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    Uncertainty looms over the Jordanian-Israeli gas deal



Noble and Delek's stakes in Israel's largest offshore fields constitute a cartel, says the Antitrust Authority. The announcement threats Israel-Jordan gas deal.

by: Karen Ayat

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Top Stories, News By Country, , Israel, Jordan, East Med Focus

Uncertainty looms over the Jordanian-Israeli gas deal

The future of Israel’s gas is unclear after the country’s Antitrust Authority commissioner David Gilo announced on December 23 that Delek and Noble’s control of the Leviathan (estimated at 22 Tcf) and Tamar (estimated at 10 Tcf) gas fields constituted a cartel. Delek and Avner own 45 per cent of Leviathan, and Noble owns 40 per cent. The announcement will be followed by a hearing between the market competition regulator and the Israeli-American consortium before a final decision is taken. Gilo’s announcement came as a surprise given he had previously agreed that Noble and Delek would be permitted to pursue their participation in Tamar and Leviathan on the condition two smaller fields, Karish and Tanin, were sold. Noble and Delek rejected the possibility they would be forced to sell their shares in Israel’s largest fields and declared they would seek international arbitration to reach a settlement if necessary.

The uncertainty over the future ownership of Israel’s Tamar and Leviathan is a veritable concern for Israel’s energy industry. The possibility that the companies controlling the fields will be forced to sell their assets or break their partnership is a major deterrent for international investors. The Leviathan field was set to begin production in 2018. Israel’s regional pipeline ambition is also at risk. Israel’s immediate neighbour, Jordan, has interrupted talks to import natural gas from Israel.

A letter of intent was signed between Jordan and Israel on 3 September 2014 stipulating that the partners in Israel’s Leviathan would supply Jordan’s National Electric Power Co. natural gas over the period of 15 years with a deal value of $15 billion. Jordan has been suffering from the disruption in the flow of natural gas from its previous supplier, Egypt, and has been looking for alternative suppliers to ease its spiking energy bill.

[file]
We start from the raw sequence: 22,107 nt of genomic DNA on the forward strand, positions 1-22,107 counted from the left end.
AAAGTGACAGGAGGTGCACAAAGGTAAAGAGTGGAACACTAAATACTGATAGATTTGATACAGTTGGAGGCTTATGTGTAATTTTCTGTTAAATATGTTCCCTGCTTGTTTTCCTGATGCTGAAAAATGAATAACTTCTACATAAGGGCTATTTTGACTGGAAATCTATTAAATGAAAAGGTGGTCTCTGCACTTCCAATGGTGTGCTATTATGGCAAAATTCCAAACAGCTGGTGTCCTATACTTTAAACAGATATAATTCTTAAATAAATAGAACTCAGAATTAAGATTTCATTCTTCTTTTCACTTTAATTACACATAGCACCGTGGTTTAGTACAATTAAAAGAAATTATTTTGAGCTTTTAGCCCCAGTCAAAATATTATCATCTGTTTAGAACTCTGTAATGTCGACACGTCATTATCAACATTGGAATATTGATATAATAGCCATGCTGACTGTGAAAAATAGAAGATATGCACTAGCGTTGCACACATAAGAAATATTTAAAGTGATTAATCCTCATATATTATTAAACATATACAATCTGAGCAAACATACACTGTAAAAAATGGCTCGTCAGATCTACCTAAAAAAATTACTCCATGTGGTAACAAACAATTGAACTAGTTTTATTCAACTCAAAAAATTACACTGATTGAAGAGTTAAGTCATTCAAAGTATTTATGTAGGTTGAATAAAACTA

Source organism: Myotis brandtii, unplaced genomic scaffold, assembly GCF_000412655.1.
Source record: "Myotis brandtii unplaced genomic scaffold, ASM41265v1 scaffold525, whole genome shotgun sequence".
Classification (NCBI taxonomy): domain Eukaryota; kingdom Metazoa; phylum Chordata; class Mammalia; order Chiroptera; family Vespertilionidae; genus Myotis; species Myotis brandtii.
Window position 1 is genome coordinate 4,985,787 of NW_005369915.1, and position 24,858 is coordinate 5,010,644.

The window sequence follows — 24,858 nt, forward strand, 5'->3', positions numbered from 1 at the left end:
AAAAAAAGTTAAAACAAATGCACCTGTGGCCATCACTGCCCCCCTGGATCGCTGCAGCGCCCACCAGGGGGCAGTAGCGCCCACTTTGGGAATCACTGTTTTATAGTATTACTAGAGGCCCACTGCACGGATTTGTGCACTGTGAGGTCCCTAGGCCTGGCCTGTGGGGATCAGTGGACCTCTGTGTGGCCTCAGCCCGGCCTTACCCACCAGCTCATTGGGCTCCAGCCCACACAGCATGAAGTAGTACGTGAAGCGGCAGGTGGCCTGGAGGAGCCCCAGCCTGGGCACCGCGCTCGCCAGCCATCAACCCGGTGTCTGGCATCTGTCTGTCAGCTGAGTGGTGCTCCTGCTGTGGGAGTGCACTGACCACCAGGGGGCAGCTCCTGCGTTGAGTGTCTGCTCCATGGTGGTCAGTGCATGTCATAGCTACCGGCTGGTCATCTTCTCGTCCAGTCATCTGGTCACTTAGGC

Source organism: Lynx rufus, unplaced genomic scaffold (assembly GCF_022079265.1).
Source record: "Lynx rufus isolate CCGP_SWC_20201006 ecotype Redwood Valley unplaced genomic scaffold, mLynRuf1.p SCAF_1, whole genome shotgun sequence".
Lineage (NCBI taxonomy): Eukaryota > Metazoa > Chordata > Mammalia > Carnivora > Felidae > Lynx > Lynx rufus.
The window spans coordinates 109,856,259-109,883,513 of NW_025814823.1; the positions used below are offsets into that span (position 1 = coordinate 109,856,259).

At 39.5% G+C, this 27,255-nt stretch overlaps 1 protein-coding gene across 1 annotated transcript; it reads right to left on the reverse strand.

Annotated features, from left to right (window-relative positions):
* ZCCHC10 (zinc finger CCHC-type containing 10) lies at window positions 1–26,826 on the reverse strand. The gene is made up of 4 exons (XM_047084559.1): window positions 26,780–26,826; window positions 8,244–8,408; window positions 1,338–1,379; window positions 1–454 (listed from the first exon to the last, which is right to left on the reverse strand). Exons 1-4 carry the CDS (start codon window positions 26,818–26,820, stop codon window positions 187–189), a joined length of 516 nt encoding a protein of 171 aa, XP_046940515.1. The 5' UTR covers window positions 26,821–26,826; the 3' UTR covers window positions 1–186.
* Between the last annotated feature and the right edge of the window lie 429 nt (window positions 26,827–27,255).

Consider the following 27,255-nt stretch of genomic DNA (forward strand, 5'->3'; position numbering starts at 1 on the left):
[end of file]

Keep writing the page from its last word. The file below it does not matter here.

The dispute between Israel’s competition regulator and the Leviathan’s stakeholders is jeopardizing Israel’s regional strategy. In June 2013, Israel’s cabinet approved a gas export quota of around 40% of the country’s proven reserves. The decision was ratified in October 2013 by Israel’s High Court of Justice. All signs indicated that prior to finalising an export strategy, Israel was considering supplying natural gas to its immediate surrounding, Jordan, Egypt and the Palestinian Authority. The possibility of natural gas imports from Israel had triggered domestic anger in Jordan. Activists and political parties publically opposed any gas deal with Israel. To the complicated regional landscape is now added regulatory hurdles that may impede Israel’s entry into the gas export market.

Karen Ayat is an analyst and Associate Partner at Natural Gas Europe focused on energy geopolitics. She holds an LLM in Commercial Law from City University London and a Bachelor of Laws from Université Saint Joseph in Beirut. Email Karen karen@minoils.com Follow her on Twitter: @karenayat